[swift-evolution] Proposal: Universal dynamic dispatch for method calls

Kevin Ballard kevin at sb.org
Tue Dec 8 16:53:20 CST 2015

How does this handle the case where the extension was not done in the
same module that defined the protocol, and the extension method's name
is the same as a method on one of its implementing types (from the same
module, or another module that can see the protocol but not the
extension)? Calling the method via the protocol cannot possibly call the
implementing type's version, it must call the default implementation in
the extension, for two reasons:

1. The module that defined the type doesn't know about the extension, so
the method on the type was written without any knowledge of the
extension's method and may not match the expected behavior for the
protocol method.
2. There's no protocol witness table that can contain the extension
method for that type, so even if #1 was irrelevant, there'd be no way to
actually call it. The module that defined the type has no knowledge of
the protocol extension, so it can't construct a protocol witness table.
And the module that defined the extension doesn't know about the type
(since it's in a different module).

The only way this could work is if the extension is in the same module
as the protocol definition, or if the type that conforms to the protocol
can also see the extension.

These same problems occur with an opt-in `dynamic` keyword for protocol
extension methods, of course, but at least there the method is
explicitly called-out as being special and so it's a little more
reasonable to understand that it will only be overridable by types that
can see the extension.

-Kevin Ballard

On Tue, Dec 8, 2015, at 01:51 PM, Brent Royal-Gordon wrote:
> >> It seems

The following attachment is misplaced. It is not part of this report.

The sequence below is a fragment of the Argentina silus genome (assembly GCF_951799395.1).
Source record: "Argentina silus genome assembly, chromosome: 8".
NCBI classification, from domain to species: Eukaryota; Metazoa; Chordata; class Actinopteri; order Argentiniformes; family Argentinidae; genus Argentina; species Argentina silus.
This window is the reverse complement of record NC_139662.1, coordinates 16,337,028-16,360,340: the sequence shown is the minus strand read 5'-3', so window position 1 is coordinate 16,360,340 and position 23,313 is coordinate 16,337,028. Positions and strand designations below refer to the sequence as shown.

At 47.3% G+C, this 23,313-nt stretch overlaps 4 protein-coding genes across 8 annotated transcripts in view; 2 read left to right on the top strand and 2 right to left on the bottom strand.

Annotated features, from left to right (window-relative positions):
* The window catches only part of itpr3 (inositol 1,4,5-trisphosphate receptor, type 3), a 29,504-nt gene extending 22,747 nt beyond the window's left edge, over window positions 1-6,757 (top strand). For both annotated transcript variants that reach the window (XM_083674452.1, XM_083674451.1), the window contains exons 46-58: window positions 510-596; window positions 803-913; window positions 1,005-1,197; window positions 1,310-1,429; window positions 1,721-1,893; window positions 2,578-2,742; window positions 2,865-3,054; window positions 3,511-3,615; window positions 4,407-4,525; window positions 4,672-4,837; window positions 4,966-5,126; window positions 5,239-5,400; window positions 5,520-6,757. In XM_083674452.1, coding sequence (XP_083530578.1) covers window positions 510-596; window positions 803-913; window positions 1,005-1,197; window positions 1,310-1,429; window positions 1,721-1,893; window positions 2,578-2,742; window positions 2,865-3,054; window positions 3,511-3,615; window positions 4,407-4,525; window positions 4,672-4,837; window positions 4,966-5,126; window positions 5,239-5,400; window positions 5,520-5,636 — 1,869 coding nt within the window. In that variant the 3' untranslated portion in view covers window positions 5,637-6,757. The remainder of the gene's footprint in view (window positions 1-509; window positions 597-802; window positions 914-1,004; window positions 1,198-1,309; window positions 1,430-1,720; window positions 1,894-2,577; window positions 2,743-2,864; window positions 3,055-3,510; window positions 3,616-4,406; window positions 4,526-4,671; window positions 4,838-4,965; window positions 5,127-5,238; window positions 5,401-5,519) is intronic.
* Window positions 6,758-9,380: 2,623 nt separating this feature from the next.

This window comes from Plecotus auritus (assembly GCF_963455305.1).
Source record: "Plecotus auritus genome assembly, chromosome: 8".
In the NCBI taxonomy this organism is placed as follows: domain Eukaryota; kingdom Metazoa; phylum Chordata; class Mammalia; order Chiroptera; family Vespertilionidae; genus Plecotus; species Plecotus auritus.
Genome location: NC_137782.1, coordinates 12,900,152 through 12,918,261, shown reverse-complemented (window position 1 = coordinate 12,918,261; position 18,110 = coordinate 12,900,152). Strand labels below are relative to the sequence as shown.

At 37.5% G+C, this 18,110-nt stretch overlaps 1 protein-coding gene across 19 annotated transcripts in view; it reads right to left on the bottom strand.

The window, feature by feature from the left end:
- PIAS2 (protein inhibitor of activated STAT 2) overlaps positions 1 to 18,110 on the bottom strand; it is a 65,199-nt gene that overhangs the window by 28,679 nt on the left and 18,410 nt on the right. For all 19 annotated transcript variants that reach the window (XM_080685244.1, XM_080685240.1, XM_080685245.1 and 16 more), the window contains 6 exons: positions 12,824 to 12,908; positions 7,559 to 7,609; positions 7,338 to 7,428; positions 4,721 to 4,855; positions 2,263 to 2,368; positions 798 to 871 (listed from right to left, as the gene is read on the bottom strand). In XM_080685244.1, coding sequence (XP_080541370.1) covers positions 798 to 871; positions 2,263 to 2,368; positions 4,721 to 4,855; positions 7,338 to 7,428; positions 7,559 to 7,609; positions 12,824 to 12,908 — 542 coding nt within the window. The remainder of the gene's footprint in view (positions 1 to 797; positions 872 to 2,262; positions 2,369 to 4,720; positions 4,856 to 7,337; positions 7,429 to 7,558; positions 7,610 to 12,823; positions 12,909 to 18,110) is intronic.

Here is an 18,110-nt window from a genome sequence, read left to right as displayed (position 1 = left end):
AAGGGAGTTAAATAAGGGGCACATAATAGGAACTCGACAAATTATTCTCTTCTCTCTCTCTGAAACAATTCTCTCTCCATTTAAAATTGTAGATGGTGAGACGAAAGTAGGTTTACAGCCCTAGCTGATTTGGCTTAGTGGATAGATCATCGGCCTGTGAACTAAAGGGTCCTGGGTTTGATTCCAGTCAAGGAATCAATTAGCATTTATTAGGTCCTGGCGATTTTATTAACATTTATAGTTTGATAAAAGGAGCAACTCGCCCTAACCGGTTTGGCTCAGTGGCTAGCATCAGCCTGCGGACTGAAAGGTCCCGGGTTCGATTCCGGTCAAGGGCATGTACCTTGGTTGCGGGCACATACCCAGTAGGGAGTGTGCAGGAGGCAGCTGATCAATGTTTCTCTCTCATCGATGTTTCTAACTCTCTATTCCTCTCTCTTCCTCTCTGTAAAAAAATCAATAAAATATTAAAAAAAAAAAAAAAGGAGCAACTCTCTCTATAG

> >> to me that, this case would be better served by some mechanism that makes
> >> the non-override intent explicit at the point of declaration.
> > 
> > There is already such a mechanism. It's the fact that the declaration
> > happens in an extension instead of in the original protocol.
> No, what you’re saying is that there’s a simple rule governing which
> declarations are dispatched statically. This does not make it *explicit*.
> In the Swift 1 betas, there was a simple rule governing whether `if foo`
> was a nil check (is `foo` of type Optional?), but this was deemed
> insufficiently explicit and removed. Making the protocol extension
> behaivor *explicit* would mean, for instance, forcing the user to mark
> statically-dispatched protocol extension methods `final`, much like how
> you have to use `override` purely to reassure the compiler that you mean
> to do what your code says.
> Given the tenor of the rest of the language, here’s how I would design
> this:
> 1. You can mark a protocol extension member as `final`. This means that,
> when casted to the protocol’s type, all instances will use *this*
> implementation, so it can safely be statically dispatched.
> 	protocol Foo {
> 		func bar()
> 	}
> 	extension Foo {
> 		final func baz() { … }
> 	}
> 2. Currently, all protocol extension members which aren’t listed in the
> protocol itself must be final:
> 	protocol Foo {
> 		func bar()
> 	}
> 	extension Foo {
> 		func baz() { … }	// error: declaration must be ‘final’.
> 	}
> If a future version of the language were to allow overriding of extension
> methods, this rule would go away, and use of final would be purely
> voluntary.
> 3. Attempting to make a type conform to a protocol that has `final`
> members conflicting with its own causes an error:
> 	class ConcreteFoo {
> 		func baz() { … }
> 	}
> 	extension ConcreteFoo: Foo {	// error: Foo.baz() conflicts with ConcreteFoo.baz()
> 		func bar() { ... }
> 	}
> 4. The preferred way to handle these conflicts is to rename one of the
> members so they no longer conflict. However, if that isn’t possible, you
> can use a keyword to acknowledge and silence the error, either at the
> site of the conformance (preferred):
> 	extension ConcreteFoo: @incoherent Foo {
> Or at the site of the extension (as a fallback for when someone else
> wrote the conformance):
> 	@incoherent(ConcreteFoo) extension Foo {
> 		final func baz() { … }
> 	}
> It may also be necessary to allow it at the site of an import:
> 	import FooKit
> 	import ConcreteFooKit
> 	@incoherent(ConcreteFoo: Foo) import FooExtensions
> I like “incoherent” because, to me, it expresses the symptom you’re going
> to see (viewing the object as a Foo will not give you the same members as
> viewing it as a ConcreteFoo). But @conflicting would be more obvious, and
> of course we could bikeshed this endlessly, in what appears to be the
> manner of our people.
> -- 
> Brent Royal-Gordon
> Architechies

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